Don’t sell your house!
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Downsizers cash in – driving the upscale condo market
The recent surge in house prices and unexpected gains in home equity are giving baby boomers in some urban areas of Canada the advantage, allowing them to upgrade their lifestyles, instead of making do with less.
Today is Tuesday, February 21st and this is the condo market news this week. Thanks for watching. I want to jump right in to the first article here today as we have Master Yoda here, a special guest watching the video with us too. Thank you for being here. The first article is from the Globe and Mail, “Downsizers cash in driving the upscale condo market.” Again, an article, a theme that we’ve seen many times in the media before over the past many years of this idea of downsizers selling their homes and buying condos. Now, I don’t know how much of a factor this is in the overall market. I don’t see it happening on any kind of a wide scale yet. I did a podcast recently on this and that’s basically the point that I want to bring up. As I read this one quote from the article, from the folks that did the downsizing, “Yeah, it’s great to have all that money, but we had 16 offers and you realize there are a lot of young people bidding on that who are not even getting close to the final price. They’re knocked right out of the market, which is very unfortunate, it’s sad.”
For me, the sad part is so many people in their position are making this, in my opinion, bad financial decision of selling their house and buying a condo. As I said in my podcast, which I’ll include the link to this video here if you haven’t heard it. If you own a low rise house in the GTA right now, you are sitting on a gold mine. This is the most coveted piece of real estate really in Canada, perhaps. Don’t sell your house if you don’t have to. Figure out a way and I give a few examples of ways that you could hold onto that property and not sell your house and still be able to enjoy those benefits of condo living and aging in places they talk about in this article. The sad part for me, is that these folks in this article have sold their house while it’s still rising dramatically in value every month. Why would you sell an asset like that to trade it for a lesser asset when you don’t have to? That would be my two cents on that situation there for those folks there.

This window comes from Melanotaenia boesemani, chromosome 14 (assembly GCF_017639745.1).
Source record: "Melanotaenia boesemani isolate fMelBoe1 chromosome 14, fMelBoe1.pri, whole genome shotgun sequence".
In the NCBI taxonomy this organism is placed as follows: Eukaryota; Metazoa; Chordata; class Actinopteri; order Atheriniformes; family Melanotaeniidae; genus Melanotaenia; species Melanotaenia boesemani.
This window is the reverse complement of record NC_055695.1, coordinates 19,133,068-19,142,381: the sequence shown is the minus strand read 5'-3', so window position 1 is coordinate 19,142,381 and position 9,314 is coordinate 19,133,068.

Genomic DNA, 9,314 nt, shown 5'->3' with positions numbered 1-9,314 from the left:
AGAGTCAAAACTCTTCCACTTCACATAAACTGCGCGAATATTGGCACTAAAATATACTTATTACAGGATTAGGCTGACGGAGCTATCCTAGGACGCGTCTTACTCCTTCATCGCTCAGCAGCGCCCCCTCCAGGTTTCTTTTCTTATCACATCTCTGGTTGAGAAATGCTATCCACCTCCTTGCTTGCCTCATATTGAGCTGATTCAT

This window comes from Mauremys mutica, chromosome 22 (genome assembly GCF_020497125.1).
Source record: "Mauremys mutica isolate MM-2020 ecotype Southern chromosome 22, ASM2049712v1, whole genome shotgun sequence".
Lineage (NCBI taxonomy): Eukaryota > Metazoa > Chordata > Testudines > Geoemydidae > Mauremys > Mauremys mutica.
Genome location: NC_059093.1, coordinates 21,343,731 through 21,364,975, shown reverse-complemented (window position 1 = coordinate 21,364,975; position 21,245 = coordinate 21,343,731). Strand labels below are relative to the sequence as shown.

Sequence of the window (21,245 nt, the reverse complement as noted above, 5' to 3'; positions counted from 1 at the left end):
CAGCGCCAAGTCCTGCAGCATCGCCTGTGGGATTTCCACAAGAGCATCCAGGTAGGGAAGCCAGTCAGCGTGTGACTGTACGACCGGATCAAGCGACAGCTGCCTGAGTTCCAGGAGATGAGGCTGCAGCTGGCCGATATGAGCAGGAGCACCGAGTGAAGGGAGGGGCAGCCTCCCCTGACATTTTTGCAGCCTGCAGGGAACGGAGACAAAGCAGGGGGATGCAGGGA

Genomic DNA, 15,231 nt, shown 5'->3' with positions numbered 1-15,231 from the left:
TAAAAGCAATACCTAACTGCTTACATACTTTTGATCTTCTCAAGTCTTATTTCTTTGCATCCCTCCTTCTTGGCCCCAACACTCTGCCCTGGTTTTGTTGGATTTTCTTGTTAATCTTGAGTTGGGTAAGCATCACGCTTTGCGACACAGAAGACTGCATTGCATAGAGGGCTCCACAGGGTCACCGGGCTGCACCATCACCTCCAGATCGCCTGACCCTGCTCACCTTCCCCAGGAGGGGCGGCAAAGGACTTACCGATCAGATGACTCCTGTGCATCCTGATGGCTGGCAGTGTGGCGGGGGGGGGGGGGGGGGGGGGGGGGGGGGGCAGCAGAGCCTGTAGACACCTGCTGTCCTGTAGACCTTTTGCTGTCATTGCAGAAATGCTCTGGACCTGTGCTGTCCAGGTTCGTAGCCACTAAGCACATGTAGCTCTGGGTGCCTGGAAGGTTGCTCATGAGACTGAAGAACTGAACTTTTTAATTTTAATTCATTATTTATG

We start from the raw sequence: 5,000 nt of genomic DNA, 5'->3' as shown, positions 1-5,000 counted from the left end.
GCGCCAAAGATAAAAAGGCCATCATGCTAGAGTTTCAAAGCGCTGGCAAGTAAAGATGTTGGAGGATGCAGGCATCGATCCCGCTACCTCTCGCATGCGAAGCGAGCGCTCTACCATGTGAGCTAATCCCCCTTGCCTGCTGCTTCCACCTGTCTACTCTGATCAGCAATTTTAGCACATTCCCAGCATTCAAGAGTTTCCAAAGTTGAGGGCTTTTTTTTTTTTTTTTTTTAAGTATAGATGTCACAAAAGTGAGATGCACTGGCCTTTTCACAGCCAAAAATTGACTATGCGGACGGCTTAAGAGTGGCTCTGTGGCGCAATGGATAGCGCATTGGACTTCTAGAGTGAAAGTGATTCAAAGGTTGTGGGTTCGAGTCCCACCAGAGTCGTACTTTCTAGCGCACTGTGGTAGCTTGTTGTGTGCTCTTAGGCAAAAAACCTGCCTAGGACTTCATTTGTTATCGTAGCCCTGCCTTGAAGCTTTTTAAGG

Their quote itself proves the point. They had 16 offers, they had 16 offers on their house. Therefore, their house is definitely going to be worth more next month, and the month after, and the month after, than it is today. This is not a situation where nobody wants to buy your house, get rid of it. This is a situation where everybody wants to buy your house, hang onto it as long as you can. I’ll leave that there. The next article is … There’s a lot of actually articles about this. I just chose one with a video interview from BNN and it was with the BMO economist Porter, Doug Porter, the Chief Economist of BMO and he basically came out last week and raised a lot of alarm bells and got a lot of headlines with saying that we are in a housing bubble. This is a bubble, let’s drop the pretense, the Toronto housing market, and the many cities surrounding it are in a housing bubble, is what he said.